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Scott Wren is Senior Equity Strategist for Wells Fargo Advisors in St. Louis. He appears regularly on CNBC, Bloomberg TV, The Nightly Business Report and in articles in the Wall Street Journal and the Financial Times.

Harlan Levy is a business reporter and columnist at the Connecticut daily newspaper the Journal Inquirer.

H.L.: Are investors losing confidence in the stock market’s upward trend, expecting a pullback?

S.W.: I think a lot of investors have been expecting a pullback since June or July, and that’s one of the reasons why we’ve been able to push higher.

A lot of people, both professional and retail investors, have missed a lot of this move that we’ve seen off the March lows and have been waiting and hoping for a pullback. We have not had a lot of people chasing the market, and that typically allows the market to run a little higher, especially in the face of better economic news and much better than expected earnings two quarters in a row.

Investors have coming to the realization that earnings estimates for this year, 2010, and 2011 are probably too low. We’ve been telling our clients that our estimates for the last month or so are starting to look too low for all of those years, and our estimates are higher than consensus estimates. Now we’re telling our clients that we’re likely to raise our earnings estimates, and we’re likely to raise our targets as a result of that.

H.L.:
We’re at the start of the seasonal low in stock trading volume. So, should investors focus more on price action than the declining volume as an indicator of the market’s direction?

S.W.:
Volume has been declining, and volume has not been a good indicator for a while, particularly for most of this rally. So in the near term we are likely to get some pullback and consolidation.

If we have a couple of months of that, that would make some sense. It would create some opportunities for those who missed this run-up, because what clients need to be doing is looking out a couple of years and making sure of their positions for that time frame. They should not be concerned about what’s happening over the next couple of months. Investors need to make sure that they have overweight exposures to those sectors that are most sensitive to an economic recovery both here in the United States and globally.

H.L.:
What are those sectors?

S.W.:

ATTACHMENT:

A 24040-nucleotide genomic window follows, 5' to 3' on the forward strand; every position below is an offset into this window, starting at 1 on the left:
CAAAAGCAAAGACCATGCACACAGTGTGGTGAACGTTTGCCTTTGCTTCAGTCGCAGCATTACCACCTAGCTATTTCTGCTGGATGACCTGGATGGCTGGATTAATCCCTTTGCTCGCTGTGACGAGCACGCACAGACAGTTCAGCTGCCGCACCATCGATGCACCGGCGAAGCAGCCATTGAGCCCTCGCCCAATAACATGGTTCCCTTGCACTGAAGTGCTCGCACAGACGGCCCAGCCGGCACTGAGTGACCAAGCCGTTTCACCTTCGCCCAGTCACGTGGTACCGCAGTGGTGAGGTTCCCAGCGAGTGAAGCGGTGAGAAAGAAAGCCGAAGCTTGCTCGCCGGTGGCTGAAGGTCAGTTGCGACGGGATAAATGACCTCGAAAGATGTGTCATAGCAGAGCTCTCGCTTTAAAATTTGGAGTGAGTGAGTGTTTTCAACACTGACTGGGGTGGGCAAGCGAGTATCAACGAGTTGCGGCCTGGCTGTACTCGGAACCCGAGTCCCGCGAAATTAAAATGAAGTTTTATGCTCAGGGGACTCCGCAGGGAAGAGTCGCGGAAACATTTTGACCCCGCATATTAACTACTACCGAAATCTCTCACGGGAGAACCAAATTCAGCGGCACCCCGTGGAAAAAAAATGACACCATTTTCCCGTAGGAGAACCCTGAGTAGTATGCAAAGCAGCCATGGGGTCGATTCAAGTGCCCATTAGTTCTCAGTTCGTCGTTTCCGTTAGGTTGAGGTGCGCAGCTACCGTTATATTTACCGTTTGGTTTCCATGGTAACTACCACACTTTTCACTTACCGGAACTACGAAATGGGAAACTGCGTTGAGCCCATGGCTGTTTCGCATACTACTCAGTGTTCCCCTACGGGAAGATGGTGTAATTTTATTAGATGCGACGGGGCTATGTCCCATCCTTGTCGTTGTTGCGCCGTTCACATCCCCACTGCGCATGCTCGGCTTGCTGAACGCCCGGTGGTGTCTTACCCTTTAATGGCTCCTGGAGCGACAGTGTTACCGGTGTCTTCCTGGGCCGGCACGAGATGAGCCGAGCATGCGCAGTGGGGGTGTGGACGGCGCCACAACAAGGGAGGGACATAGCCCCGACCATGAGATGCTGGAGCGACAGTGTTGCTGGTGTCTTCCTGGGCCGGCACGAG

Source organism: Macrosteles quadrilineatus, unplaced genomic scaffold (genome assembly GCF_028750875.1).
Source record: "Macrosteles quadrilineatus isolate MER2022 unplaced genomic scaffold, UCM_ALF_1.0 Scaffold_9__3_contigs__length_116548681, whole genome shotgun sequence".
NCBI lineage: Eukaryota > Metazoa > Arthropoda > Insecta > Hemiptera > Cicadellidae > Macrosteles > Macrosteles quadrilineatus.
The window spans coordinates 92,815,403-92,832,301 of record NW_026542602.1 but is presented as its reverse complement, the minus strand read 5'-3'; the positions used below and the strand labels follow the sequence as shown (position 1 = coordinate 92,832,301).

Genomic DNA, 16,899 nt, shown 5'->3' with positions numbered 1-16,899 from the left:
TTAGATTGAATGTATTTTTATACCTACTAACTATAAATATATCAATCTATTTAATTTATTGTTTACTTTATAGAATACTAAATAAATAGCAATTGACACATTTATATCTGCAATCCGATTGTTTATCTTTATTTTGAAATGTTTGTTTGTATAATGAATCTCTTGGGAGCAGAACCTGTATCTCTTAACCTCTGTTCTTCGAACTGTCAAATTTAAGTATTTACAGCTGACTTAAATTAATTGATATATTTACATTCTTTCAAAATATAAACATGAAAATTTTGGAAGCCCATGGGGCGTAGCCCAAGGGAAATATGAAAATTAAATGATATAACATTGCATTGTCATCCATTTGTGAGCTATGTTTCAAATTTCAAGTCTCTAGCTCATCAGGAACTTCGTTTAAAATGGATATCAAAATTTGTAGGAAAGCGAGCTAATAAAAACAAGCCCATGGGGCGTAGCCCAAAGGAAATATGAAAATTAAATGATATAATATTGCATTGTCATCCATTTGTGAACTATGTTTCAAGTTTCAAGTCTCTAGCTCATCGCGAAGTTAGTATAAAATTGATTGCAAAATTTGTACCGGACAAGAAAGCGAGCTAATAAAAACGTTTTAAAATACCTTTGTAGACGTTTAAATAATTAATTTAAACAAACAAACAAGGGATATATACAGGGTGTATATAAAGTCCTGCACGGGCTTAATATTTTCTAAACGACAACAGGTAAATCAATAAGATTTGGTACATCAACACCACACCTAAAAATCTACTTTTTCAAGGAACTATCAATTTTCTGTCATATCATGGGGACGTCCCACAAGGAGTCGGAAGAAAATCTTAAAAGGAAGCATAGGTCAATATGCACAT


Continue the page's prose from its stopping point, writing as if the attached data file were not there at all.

Sectors that we like are industrials and the materials sector. We also think clients should have an even-weight exposure in the consumer discretionary sector.

They need to be underweight in the more defensive sectors that are less sensitive to the economic cycle, like health care, utilities, and consumer staples.

H.L.:
Is the credit crunch getting worse?

S.W.:
I think that the demand for credit is very low. We all know that it’s tougher to get credit, but what a lot of people don’t realize is the demand for credit is unusually low for this point in the cycle.

I don’t know if it’s necessarily a credit crunch, but companies and individuals are hesitant to borrow. Smaller companies are particularly hesitant to borrow, because they’re very uncertain what is coming as far as the tax structure and any other governmental regulation that they’ll have to deal with.

H.L.:
But a lot of people think that the banks are really holding back on loans and investing in securities instead to make a pile of cash. Is that wrong?

S.W.:
Credit standards were way too loose and needed to be tightened up, and banks and other financial institutions are just trying to improve their balance sheets and prepare for a better economy ahead.

H.L.:
The jobless numbers don’t seem to be getting better fast enough for investors. What’s your take?

S.W.:
At some point that’s going to come into play, but right now companies’ margins are expanding , and company productivity is high, so you’re going to see companies recover a lot faster than employment.
Companies are trying to squeeze as much out of every employee that they have. They’re very hesitant to add new employees.

H.L.:
What do you see ahead next year?

S.W.:
Next year you’re going to see more cyclical recovery and a higher stock market. A year from now, the stock market could be as much as 12 to 15 percent higher than where it is now.

H.L.:
What about the dollar? It seems to be dominating the market so that when it weakens stocks surge, and when it strengthen, stocks go down.

S.W.:
It wouldn’t surprise me to see the dollar rally a little bit. Everybody’s playing it for a lower dollar, and when that happens it usually doesn’t pan out that way.

H.L.:
Is the housing market about to recover?

S.W.:
There are a lot of people out there wanting to sell their houses who are waiting for better prices and some stability. So I think it’s going to be hard for housing prices to recover a lot over the next few years. Also, there are a lot of houses that banks own that they want to sell, so there’s a lot of supply out there. That should keep a lid on prices.

If people perceive that the housing market is stable and the prices of their homes are not going to go down a lot from here, that builds confidence and helps consumers feel a little bit better about discretionary spending. If consumers are more willing to spend money that will help the economy. We expect modest economic growth next year.

Source: Interview with Scott Wren: Forward Earnings Estimates Are Too Low